JNIM is again calling on the Malian government to  exchange prisoners. JNIM released a video on July 16 showing captive Malian soldiers and calling for the release of imprisoned JNIM leaders.[5] JNIM released a French national and two other Europeans as part of a prisoner exchange with the Malian government in October 2020. The Malian government released nearly 200 JNIM and non-JNIM prisoners in return and possibly paid ransom. The video likely aims to initiate another prisoner exchange or ransom with the Malian government.

Mali’s interim president survived an assassination attempt. Unidentified attackers attempted a knife attack on President Assimi Goita in Mali’s capital, Bamako, after Eid al Adha celebrations on July 20. The president appeared on national television later that day to confirm his health. Goita was involved in both the August 2020 and the May 2021 coup d’état and was sworn in as the country’s interim leader on June 7.

Unrest is rising in response to a spike in Salafi-jihadi attacks on civilians in Burkina Faso. Demonstrators massed in Burkina Faso’s capital, Ouagadougou, in response to insecurity on July 3, calling on the Burkinabe government to alleviate the humanitarian crisis caused by increased Salafi-jihadi attacks. Gunmen killed at least 130 civilians in northwestern Burkina Faso in the worst terrorist attack in the country’s history on June 4–5. President Roch Marc Christian Kabore dismissed his defense and security ministers on July 7 and took over as defense minister in an attempt to appease protesters. The security situation continues to worsen, however. JNIM militants have *closed off the roads to several villages throughout Burkina Faso, not allowing villagers to escape and limiting access to resources. Likely JNIM militants also attacked security forces and blockaded a village in eastern Burkina Faso on July 20.

Lake Chad

The Islamic State’s West Africa Province is strengthening in the aftermath of the death of Boko Haram’s leader. Islamic State’s West Africa Province (ISWA) is cementing its control in Sambisa Forest, previously Boko Haram’s main base and hideout. ISWA militants *established rules and taxes in Sambisa Forest on July 4, lifting a ban on fishing and farming activities. The group is taking over governance structures previously controlled by former Boko Haram leader Abubakr Shekau. ISWA’s control of the region will provide the group with additional resources to strengthen and expand its presence in and beyond northeastern Nigeria.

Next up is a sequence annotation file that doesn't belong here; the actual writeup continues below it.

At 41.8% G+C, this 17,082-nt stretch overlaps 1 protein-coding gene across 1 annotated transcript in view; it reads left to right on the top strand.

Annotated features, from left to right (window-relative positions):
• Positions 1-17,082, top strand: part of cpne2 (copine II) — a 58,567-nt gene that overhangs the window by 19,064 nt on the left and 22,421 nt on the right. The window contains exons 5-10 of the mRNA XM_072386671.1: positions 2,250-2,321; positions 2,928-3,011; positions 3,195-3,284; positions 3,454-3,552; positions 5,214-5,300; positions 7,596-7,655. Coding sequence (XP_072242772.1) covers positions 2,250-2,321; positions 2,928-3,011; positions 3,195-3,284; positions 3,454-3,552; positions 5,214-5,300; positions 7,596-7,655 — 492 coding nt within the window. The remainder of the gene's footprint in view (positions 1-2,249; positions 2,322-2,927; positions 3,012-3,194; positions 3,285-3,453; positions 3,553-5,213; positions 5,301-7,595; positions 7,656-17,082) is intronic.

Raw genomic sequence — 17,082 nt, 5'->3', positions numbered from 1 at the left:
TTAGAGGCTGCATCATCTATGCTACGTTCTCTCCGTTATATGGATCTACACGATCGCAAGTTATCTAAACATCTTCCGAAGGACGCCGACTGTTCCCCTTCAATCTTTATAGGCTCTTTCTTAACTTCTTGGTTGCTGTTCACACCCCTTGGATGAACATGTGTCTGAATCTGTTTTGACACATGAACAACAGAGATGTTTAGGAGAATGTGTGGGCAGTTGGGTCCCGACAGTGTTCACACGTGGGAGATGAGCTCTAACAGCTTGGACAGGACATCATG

ISWA may be expanding southward and targeting Christians in Nigeria’s Adamawa state. ISWA claimed an attack killing 30 Christian civilians and militiamen in Adamawa state’s Dabna village on July 8.[6] ISWA has conducted some *attacks in Adamawa in the past, but Boko Haram has historically been more active in the area. Boko Haram militants most recently *attacked in Adamawa on April 11. The recent ISWA attack claim may indicate that the group has absorbed some Boko Haram fighters that were active in this area. The Islamic State’s al Naba newsletter has heavily promoted Boko Haram deaths and defections to ISWA since Shekau’s death in a confrontation with ISWA in May.[7]

ISWA activity is increasing in Cameroon. Likely ISWA militants have conducted several attacks in villages in northern Cameroon since the beginning of July. ISWA conducted four attacks in less than two weeks in northern Cameroon, an uptick compared to ISWA’s previous activity in the region. The Multinational Joint Task Force has repelled some of the group’s attacks, but ISWA will likely continue operating in northern Cameroon due to its ability to return to its base across the border in Nigeria.

[1] SITE Intelligence Group, “Shabaab Claims 70 Casualties in Counter-Offensive in Mudug, Documents Enemy Casualties and Fighters Maintaining Control Over Areas,” July 7, 2021, available by subscription at

[2] SITE Intelligence Group, “Shabaab Leader Discusses Obstacles to Somali Prosperity in Eid al-Adha Speech, Calls to Boycott Elections,” July 20, 2021, available by subscription at

[3] SITE Intelligence Group, “Al-Qaeda Releases 1st Part of Video Documentary on Jihadi Reprisals for Insults to Islam, Vilification of France,” July 15, 2021, available by subscription at

[4] SITE Intelligence Group, “IS Mocks Meeting of Global Coalition to Defeat It, Agrees Italy Should Fear Sahel Expansion,” July 14, 2021, available by subscription at

[5] SITE Intelligence Group, “JNIM Releases Video of Captive Sub-prefects, Malian Soldiers,” July 16, 2021, available by subscription at

[6] SITE Intelligence Group, “ISWAP Claims Killing 30 Christians and "Apostate" Militiamen in Attack in Adamawa,” July 8, 2021, available by subscription at

[7] SITE Intelligence Group, “IS Details Events Leading to Boko Haram Leader Shekau Killing Himself Rather than Surrender,” July 1, 2021, available by subscription at

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Jul '21